# Encoding a third variable

Rafael Irizarry

Below is a scatterplot showing the relationship between infant survival and average income. It also encodes three variables: OPEC membership, region, and population.

It encodes categorical variables with color and shape. These shapes can be controlled with `shape`

argument. Below are the shapes available for use in R package. For the last five, the color goes inside.

For continuous variables, we can use color, intensity, or size. We now show an example of how we do this with a case study.

When selecting colors to quantify a numeric variable, we choose between two options: sequential and diverging. Sequential colors are suited for data that goes from high to low. High values are clearly distinguished from low values. Here are some examples.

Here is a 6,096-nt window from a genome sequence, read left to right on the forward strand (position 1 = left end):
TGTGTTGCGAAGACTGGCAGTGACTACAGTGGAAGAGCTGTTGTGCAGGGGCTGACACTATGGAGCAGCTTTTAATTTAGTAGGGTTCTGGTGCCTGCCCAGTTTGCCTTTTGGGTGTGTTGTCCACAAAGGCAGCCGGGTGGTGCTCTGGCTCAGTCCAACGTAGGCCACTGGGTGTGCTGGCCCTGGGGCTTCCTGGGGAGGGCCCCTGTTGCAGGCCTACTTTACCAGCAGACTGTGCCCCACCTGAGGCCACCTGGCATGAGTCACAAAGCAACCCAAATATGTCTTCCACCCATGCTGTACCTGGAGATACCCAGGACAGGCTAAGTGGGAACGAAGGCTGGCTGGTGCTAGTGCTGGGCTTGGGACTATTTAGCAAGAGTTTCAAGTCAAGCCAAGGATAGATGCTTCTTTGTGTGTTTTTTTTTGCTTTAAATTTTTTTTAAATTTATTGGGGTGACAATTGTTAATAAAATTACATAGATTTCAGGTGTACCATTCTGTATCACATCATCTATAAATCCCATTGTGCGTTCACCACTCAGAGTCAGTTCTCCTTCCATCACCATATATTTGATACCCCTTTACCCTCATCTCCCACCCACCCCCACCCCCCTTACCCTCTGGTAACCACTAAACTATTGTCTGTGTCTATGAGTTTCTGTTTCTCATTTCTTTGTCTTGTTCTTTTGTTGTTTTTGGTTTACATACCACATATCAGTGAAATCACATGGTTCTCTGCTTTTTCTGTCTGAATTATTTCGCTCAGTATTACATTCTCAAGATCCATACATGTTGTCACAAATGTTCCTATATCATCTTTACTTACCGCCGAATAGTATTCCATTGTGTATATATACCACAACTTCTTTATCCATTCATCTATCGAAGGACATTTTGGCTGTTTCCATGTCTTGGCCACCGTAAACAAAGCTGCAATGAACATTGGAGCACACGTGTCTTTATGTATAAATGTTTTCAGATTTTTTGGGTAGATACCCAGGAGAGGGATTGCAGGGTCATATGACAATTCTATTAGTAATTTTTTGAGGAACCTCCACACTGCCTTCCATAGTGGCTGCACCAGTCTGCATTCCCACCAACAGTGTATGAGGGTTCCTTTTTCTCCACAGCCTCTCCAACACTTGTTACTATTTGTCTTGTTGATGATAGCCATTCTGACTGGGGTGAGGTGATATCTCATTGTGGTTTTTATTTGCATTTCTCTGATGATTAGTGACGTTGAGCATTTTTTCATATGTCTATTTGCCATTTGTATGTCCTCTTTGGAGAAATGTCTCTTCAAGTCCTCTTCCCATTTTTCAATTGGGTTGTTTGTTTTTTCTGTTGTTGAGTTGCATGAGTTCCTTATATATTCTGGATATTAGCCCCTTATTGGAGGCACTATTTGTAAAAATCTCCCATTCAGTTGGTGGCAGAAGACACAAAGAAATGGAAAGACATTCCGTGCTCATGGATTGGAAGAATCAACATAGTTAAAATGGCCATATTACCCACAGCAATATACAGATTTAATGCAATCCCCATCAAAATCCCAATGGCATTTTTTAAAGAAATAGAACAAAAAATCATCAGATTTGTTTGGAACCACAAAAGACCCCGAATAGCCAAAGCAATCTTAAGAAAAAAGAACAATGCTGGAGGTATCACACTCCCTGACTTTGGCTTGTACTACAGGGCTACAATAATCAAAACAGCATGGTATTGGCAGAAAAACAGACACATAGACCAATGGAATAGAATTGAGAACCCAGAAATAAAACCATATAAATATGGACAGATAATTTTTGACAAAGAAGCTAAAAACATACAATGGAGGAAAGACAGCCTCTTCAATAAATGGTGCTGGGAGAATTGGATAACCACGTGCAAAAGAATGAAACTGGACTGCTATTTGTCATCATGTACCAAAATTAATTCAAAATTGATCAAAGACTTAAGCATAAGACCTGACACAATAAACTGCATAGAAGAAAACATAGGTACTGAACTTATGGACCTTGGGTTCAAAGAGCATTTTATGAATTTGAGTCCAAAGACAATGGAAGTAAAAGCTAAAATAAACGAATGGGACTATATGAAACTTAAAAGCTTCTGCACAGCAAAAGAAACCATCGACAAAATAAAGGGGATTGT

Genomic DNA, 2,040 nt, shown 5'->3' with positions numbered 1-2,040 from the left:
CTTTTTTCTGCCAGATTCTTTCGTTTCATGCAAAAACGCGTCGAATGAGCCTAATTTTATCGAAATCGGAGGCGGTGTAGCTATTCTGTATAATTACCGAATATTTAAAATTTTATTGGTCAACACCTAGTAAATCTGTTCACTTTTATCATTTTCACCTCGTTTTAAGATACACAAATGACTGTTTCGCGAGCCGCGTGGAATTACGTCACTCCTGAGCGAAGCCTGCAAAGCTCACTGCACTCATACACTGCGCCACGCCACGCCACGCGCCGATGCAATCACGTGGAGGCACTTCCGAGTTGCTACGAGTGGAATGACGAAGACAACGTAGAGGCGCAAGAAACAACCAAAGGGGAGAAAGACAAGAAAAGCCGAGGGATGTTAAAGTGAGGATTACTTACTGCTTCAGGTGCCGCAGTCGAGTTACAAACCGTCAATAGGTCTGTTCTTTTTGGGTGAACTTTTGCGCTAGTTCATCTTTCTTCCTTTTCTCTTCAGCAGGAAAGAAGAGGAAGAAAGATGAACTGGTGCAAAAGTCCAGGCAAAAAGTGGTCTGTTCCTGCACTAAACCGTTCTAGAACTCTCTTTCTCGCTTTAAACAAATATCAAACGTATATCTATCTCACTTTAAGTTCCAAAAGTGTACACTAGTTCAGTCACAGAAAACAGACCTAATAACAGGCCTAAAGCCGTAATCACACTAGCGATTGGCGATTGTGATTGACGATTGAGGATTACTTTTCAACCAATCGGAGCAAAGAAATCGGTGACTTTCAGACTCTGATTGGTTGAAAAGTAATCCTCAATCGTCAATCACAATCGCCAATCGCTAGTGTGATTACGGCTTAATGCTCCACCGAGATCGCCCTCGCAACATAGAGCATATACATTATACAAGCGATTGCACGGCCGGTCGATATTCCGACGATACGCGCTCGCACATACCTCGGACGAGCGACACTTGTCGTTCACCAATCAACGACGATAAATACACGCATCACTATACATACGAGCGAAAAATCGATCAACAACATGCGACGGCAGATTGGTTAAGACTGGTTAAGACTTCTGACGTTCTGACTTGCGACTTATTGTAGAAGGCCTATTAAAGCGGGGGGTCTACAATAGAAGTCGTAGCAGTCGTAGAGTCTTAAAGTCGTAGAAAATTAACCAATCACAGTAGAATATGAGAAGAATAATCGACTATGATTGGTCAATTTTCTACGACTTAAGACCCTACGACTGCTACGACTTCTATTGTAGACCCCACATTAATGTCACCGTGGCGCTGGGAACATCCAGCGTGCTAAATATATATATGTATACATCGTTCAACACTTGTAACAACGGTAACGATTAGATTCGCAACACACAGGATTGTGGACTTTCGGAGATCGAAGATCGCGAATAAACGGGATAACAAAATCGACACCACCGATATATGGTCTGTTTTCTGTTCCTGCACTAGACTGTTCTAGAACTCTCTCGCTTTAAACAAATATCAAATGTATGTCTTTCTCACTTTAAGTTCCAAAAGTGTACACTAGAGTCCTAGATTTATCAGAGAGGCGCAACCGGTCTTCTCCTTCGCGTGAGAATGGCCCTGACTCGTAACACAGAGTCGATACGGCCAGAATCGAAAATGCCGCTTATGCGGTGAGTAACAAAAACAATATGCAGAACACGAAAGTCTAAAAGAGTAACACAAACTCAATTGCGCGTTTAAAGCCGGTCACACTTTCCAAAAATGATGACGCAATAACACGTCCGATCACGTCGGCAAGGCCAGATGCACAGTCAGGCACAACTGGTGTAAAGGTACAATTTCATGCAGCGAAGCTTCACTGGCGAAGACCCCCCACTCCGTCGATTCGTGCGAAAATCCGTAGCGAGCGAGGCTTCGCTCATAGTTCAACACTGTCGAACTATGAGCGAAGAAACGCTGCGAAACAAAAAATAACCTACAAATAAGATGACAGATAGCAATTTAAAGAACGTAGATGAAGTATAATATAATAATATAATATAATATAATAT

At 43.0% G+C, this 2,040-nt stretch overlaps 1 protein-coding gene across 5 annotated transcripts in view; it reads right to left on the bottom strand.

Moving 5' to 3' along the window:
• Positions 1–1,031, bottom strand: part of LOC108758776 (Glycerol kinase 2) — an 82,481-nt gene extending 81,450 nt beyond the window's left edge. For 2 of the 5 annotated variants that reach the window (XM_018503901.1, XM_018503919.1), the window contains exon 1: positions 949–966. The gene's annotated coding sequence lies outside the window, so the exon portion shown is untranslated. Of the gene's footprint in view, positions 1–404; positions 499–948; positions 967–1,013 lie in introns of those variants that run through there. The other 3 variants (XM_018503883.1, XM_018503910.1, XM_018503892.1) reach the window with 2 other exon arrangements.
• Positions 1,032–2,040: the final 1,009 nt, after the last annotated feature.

Diverging colors are used to represent values that diverge from a center. We put equal emphasis on both ends of the data range: higher than the center and lower than the center. An example of when we would use a divergent pattern would be if we were to show height in standard deviations away from the average. Here are some examples of divergent patterns: